King's is launching a new exhibition that investigates the societal, personal and political impact of the 1996 IRA Docklands bombing.
A collaboration between Dr George Legg, Teaching Fellow in Liberal Arts at King's and Lucy Harrison, an artist based in London whose work looks at sites and communities in the midst of change, the exhibition features a 30-minute documentary and around 50 photographs of the devastation caused by the blast. Presented at the Republic Gallery in East London, Not a split second; remembering the Docklands bomb aims to start new dialogues with communities local to the bomb site.
The 3,000 pound bomb claimed two lives, injured 40 and caused around £150m in damage. The explosion revealed weaknesses in the London's security apparatuses, prompting a renewed approach to surveillance in the city, and placed further strain on the capital's Irish communities against the otherwise optimistic backdrop of the peace process. The event marked the end of a seventeen month ceasefire, forcing the British government to re-table talks for peace in Northern Ireland.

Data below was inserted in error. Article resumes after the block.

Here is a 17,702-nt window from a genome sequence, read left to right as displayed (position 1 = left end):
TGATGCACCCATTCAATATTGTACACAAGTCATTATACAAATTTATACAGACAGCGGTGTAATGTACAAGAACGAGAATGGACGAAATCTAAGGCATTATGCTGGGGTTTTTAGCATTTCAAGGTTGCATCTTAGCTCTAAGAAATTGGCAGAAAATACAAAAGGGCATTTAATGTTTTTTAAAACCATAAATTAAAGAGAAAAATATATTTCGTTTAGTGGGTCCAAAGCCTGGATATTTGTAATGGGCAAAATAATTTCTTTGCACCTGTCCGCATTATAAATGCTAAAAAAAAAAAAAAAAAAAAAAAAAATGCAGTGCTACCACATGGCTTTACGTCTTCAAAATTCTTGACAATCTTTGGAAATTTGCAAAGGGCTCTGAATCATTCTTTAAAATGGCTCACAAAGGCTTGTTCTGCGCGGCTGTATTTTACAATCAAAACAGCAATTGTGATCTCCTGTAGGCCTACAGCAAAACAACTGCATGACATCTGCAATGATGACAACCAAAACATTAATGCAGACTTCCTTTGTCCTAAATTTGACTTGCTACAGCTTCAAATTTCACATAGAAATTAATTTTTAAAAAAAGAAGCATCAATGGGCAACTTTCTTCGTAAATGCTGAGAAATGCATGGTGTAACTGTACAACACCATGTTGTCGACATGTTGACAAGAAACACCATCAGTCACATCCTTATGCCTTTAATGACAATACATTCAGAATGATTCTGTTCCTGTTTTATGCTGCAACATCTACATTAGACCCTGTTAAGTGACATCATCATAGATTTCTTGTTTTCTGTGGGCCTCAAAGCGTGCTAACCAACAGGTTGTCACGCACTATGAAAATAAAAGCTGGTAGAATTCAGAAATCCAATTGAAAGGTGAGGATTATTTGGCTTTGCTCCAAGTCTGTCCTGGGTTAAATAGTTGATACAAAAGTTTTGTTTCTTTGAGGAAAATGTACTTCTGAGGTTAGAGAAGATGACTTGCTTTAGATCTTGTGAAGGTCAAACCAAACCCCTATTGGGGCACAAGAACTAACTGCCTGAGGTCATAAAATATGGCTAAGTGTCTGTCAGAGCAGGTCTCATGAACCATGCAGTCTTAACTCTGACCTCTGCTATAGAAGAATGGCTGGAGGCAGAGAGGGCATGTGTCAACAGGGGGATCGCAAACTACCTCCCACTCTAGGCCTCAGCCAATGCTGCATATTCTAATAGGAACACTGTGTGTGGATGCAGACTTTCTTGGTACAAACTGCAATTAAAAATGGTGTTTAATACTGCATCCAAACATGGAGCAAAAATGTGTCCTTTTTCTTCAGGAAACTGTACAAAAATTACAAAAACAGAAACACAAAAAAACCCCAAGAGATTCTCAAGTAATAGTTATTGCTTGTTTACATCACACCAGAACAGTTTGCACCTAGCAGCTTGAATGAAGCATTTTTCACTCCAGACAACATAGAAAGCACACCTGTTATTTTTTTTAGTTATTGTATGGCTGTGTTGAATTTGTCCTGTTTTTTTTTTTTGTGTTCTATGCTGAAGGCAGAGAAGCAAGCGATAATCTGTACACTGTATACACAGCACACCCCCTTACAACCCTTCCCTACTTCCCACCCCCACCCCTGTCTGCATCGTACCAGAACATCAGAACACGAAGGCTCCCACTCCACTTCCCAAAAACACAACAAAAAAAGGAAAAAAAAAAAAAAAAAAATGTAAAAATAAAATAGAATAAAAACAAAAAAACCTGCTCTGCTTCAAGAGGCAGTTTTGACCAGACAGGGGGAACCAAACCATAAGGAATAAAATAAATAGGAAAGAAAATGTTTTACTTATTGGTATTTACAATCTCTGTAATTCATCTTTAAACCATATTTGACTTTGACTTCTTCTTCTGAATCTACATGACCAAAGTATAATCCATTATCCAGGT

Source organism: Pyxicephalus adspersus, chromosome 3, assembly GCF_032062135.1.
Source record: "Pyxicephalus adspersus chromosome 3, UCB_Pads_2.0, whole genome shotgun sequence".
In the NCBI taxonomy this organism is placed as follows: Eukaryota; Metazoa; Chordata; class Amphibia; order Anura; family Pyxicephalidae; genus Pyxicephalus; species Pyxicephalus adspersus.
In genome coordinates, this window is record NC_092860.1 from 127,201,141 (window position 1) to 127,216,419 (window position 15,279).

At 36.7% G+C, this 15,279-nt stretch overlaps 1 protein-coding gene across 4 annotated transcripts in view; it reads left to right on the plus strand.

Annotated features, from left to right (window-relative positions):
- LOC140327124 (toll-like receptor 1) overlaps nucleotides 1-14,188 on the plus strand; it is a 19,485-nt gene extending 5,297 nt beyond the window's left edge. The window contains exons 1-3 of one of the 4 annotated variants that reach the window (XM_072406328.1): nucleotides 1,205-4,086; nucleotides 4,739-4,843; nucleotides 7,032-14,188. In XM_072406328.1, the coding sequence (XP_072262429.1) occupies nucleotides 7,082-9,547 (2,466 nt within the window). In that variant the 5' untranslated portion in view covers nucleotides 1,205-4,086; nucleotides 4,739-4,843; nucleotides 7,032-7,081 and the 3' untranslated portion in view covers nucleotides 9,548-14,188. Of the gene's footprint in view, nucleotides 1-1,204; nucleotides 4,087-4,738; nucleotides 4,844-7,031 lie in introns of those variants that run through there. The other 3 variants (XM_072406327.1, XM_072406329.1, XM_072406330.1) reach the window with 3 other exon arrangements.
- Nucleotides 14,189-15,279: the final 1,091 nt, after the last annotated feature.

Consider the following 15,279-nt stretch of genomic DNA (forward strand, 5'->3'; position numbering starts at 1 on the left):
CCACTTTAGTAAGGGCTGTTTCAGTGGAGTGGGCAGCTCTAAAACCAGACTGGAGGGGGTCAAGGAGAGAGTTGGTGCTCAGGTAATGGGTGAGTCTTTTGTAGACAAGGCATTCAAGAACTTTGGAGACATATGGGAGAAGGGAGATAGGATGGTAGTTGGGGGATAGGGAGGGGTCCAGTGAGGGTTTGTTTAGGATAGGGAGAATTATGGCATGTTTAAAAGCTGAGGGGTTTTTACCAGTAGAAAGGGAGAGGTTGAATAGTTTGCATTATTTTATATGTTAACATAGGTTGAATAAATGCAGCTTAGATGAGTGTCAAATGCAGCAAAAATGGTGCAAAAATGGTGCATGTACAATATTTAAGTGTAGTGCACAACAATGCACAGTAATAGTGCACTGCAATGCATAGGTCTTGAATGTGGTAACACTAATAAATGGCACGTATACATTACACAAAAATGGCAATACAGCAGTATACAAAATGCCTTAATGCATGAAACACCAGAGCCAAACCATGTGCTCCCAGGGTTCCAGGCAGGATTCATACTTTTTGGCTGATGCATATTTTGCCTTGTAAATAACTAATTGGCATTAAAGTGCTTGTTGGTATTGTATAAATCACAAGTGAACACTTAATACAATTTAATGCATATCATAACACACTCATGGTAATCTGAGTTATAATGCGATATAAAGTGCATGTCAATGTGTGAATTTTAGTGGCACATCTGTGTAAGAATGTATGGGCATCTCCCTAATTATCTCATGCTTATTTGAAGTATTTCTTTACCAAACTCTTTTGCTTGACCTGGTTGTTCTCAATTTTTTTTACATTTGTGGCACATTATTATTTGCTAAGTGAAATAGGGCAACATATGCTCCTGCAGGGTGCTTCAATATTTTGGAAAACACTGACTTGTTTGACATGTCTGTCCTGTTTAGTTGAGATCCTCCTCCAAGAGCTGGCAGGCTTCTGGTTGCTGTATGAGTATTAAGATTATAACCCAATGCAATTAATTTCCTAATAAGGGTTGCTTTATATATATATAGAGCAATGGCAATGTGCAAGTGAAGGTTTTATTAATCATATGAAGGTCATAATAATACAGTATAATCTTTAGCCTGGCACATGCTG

Six of the victims of the bomb were interviewed, some for the first time, as part of the research behind the exhibition. 'Most of those caught up in the bomb that day were not the well-paid city workers that people may imagine,' said Lucy Harrison, 'The victims were newsagents, security guards and cleaners.'
George and Lucy's approach to the exhibition brought together academic and artistic research methods in response to the contrast between the unwritten memories and the official narratives of an explosion that not only shook the city and increased tensions between its communities but that was loaded with wider political significance.
Not a split second; remembering the Docklands bomb runs at the Republic Gallery, 1 Clove Crescent, London, E14 2BE, 31 March – 9 April. The exhibition is open Thursday – Sunday, 12:00 – 18:00 and is free to attend.